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Guest Columns

Perspective:
Industry Issues

Looking forward with hope

Connie Tipton

Connie Tipton is president and CEO of the International Dairy Foods Association. She contributes this column exclusively for Cheese Market News®.

With no more than a glance in the rearview mirror, I will bid adieu to 2011 and happily welcome the new year with hope and optimism. There are some positive glimmers this holiday season. Retailers are reporting strong sales, an indication that perhaps consumers are back in the groove of consuming. That’s definitely a trend we hope will extend to dairy products as families come together over eggnog, a cheese tray, peppermint stick ice cream or milk and cookies for Santa as part of their holiday traditions.

The new year will bring plenty of challenges, along with opportunities for change, innovation and growth as well. Here are some of the things we see on the horizon for 2012.

• Challenges and changes

Milk sales have been lagging for 23 months, and fluid milk companies are struggling under the weight of federal order Class I pricing that forces them to pay the highest price for farm milk. Last April, our boards of directors agreed it’s time to phase out that discriminatory pricing, and we’ve gotten a start with the Dairy Pricing Deregulation Act, H.R. 3277, introduced by Rep. Joe Walsh (R-Ill.) and co-sponsored by Judy Biggert (R-Ill.) in the House of Representatives. We’re looking forward to more co-sponsors of that legislation and more discussion of these outdated regulations as we get into the 2012 Farm Bill debate.

But phasing out discriminatory pricing doesn’t mean dropping a safety net for our farmers. We advocate margin insurance and better risk management tools for dairy farms so they can weather market fluctuations and take advantage of growth potential. Export opportunities continue to look great for us, but we need to get our policies right to encourage product innovation and market expansion. Whatever policy direction we take, it must help the U.S. dairy industry be as competitive as possible in exporting to emerging markets and in vying for market share with other foods and beverages here in U.S. markets.

Threats to or restrictions on marketing our products are another set of challenges that will continue into 2012. Government agencies have been particularly active in this area during the Obama administration.

• FDA, for instance, has lots of ideas in the hopper — things like front-of-pack labeling, limitations on marketing to kids, sodium reductions and new drug residue testing.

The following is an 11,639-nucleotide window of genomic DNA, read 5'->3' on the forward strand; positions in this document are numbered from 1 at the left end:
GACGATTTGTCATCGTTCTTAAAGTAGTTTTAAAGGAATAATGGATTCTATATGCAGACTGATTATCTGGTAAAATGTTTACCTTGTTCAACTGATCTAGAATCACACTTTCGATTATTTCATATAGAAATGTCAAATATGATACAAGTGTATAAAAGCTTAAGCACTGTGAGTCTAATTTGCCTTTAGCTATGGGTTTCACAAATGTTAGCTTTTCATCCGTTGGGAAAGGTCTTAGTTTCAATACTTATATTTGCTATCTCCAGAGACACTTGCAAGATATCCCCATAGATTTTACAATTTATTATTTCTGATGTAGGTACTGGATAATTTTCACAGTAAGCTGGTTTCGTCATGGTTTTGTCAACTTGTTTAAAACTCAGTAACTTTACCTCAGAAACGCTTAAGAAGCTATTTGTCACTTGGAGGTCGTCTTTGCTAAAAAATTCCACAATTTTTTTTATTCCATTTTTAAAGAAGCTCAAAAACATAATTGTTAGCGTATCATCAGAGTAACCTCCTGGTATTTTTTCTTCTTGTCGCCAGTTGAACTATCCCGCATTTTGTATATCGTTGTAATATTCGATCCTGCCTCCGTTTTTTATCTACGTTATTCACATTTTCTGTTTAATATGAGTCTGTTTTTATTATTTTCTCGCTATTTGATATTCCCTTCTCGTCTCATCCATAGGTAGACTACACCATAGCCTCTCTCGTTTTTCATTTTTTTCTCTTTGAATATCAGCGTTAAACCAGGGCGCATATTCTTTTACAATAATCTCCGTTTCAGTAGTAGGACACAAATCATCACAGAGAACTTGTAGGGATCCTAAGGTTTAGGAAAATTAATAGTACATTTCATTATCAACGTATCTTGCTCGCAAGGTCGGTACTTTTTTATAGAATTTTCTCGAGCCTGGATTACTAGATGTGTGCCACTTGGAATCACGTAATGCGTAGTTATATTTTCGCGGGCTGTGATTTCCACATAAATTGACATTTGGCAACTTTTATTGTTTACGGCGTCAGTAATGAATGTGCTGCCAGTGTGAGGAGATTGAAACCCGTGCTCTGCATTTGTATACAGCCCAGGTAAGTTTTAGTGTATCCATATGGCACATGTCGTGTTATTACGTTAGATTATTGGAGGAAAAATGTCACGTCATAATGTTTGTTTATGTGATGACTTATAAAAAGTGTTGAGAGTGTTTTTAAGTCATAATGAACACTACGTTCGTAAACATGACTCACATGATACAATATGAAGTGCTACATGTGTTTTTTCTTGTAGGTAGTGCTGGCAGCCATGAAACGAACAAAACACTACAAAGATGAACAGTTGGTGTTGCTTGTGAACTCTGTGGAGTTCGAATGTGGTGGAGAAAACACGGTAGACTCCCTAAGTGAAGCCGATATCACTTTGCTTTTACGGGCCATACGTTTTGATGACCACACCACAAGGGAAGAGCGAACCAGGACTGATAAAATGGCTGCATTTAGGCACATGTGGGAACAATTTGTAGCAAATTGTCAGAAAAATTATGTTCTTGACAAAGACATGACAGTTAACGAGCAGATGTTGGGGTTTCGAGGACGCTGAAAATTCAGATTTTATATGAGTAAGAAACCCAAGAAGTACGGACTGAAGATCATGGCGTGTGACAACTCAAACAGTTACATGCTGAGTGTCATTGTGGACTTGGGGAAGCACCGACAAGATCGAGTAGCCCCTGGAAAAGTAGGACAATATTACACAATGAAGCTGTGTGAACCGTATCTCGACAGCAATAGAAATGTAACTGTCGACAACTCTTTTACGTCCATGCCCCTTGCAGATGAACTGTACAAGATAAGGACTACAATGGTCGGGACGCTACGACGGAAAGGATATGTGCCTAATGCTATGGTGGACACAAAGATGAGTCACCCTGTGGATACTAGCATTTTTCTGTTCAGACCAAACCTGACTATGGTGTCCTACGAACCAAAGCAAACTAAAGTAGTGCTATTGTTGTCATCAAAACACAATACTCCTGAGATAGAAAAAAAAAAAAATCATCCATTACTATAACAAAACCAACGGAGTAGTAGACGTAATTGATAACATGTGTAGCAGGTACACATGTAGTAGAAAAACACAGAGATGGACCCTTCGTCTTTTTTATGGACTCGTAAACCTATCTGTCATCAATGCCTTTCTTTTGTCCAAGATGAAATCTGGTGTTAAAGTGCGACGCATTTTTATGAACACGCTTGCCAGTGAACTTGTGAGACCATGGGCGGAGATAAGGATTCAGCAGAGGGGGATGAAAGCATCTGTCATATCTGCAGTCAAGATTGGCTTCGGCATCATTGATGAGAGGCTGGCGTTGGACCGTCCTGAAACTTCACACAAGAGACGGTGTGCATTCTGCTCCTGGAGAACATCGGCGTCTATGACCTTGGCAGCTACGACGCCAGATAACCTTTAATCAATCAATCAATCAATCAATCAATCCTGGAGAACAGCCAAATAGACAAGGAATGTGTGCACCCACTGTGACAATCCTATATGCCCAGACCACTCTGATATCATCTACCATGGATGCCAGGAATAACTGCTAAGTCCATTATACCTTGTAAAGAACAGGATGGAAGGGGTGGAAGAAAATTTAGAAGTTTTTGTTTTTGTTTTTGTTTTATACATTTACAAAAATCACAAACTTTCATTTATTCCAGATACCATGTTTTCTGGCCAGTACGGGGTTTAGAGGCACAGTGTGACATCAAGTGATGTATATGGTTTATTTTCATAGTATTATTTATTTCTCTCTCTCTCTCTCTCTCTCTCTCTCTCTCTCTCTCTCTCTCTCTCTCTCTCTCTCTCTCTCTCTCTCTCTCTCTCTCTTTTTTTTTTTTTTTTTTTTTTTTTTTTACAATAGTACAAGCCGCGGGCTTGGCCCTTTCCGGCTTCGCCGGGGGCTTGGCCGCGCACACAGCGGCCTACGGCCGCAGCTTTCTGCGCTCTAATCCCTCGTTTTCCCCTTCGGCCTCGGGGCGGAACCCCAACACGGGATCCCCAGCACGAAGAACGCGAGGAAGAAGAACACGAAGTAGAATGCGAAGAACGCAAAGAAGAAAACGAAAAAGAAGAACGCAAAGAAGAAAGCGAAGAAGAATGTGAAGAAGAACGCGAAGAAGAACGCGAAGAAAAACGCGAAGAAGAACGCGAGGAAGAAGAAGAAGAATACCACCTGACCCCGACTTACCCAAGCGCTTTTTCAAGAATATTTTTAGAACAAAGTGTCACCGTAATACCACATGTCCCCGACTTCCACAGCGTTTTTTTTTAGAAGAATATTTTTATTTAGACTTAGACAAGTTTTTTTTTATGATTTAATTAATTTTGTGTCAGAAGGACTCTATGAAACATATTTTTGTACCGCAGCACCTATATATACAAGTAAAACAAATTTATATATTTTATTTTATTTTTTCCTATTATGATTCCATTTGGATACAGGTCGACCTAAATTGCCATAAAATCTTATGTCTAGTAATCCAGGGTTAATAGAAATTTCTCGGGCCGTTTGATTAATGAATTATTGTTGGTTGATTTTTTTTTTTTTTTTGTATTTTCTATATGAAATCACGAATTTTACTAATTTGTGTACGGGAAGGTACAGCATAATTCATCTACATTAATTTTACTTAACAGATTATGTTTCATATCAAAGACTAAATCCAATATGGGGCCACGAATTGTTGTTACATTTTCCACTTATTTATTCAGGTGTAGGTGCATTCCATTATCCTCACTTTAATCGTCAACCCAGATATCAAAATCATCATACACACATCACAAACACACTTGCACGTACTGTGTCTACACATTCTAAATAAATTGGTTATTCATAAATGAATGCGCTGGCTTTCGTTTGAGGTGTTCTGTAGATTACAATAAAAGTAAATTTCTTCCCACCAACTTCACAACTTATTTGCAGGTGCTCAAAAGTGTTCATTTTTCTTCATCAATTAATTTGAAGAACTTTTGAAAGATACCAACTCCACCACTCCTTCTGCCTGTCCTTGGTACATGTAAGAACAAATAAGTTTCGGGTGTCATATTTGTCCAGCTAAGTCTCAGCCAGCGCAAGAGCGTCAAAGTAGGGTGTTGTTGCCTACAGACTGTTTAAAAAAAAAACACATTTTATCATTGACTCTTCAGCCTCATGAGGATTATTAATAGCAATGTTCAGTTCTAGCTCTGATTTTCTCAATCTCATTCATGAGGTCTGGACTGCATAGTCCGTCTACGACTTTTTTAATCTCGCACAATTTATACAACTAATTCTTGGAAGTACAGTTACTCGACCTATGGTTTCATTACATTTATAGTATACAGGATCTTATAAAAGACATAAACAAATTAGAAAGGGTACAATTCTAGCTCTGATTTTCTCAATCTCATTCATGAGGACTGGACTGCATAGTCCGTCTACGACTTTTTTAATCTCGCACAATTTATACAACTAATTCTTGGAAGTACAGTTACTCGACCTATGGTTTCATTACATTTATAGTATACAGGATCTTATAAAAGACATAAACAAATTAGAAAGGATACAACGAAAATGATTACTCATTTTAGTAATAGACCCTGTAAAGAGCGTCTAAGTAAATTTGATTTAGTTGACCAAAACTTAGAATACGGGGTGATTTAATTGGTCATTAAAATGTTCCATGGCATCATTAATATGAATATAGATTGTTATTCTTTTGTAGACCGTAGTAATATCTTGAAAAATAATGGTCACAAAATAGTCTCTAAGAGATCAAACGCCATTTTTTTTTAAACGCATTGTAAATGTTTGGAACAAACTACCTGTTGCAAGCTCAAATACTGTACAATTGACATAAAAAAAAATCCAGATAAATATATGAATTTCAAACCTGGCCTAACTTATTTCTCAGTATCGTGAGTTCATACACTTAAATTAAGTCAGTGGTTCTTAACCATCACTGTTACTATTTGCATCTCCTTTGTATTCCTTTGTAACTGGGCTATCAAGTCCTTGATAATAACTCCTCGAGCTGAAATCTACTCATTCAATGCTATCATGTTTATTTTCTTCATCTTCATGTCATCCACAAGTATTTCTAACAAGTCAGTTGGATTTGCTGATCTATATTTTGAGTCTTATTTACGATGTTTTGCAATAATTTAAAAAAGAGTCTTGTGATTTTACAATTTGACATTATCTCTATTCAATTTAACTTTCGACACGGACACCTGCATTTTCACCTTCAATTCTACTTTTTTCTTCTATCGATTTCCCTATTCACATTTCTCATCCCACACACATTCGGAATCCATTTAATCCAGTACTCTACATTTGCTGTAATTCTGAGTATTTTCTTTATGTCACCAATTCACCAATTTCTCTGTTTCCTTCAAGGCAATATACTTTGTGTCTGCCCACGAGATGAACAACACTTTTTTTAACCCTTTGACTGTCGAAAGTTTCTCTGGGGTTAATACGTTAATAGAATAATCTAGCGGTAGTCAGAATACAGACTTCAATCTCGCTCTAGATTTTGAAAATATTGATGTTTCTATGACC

• USDA wants to limit flavored milks and other nutritious dairy products sold in schools as a part of its efforts to cut back on intake of sugar, fat and calories.

• EPA has a long list of threats, including establishing new tolerance levels for dioxin that are not based in science but could scare consumers away from our products.

IDFA continues to work on all of these issues, meeting with the agencies to make our arguments in person, as well as filing extensive comments whenever the process allows.

• Opportunities

After a fire-drill attempt to shove the 2012 Farm Bill into the ill-fated supercommittee bill, we now have a more normal process for writing new policy that will allow input and ideas from all affected parties. That’s especially important if we are to get a policy outcome that will best serve the industry and consumers. Hearings will likely start in the next few weeks, followed by committee mark-ups, possible floor action and amendments in both the House and Senate, and then a conference committee to resolve differences in House and Senate provisions. It’s a months-long process that will enable everyone to be heard — and that’s a good thing for democracy, assuming politics can be set aside in a very contentious election year.

Speaking of democracy, remember we all have the opportunity to work on behalf of candidates for office who share our values and ideas. That’s a privilege we should not squander. Every individual’s efforts make a difference, whether you actively support candidates and help campaign for them or simply cast your vote and encourage others to do so. Outcomes from the 2012 elections could be significant in changing the course of our country in many ways. Just look at the directional shift we made in 2008 for a reminder; then get out and get involved.

We are fortunate to be able to look toward new beginnings to make the future for the U.S. dairy industry more prosperous. Let’s make the most of it.

CMN

The views expressed by CMN’s guest columnists are their own opinions and do not necessarily reflect those of Cheese Market News®.

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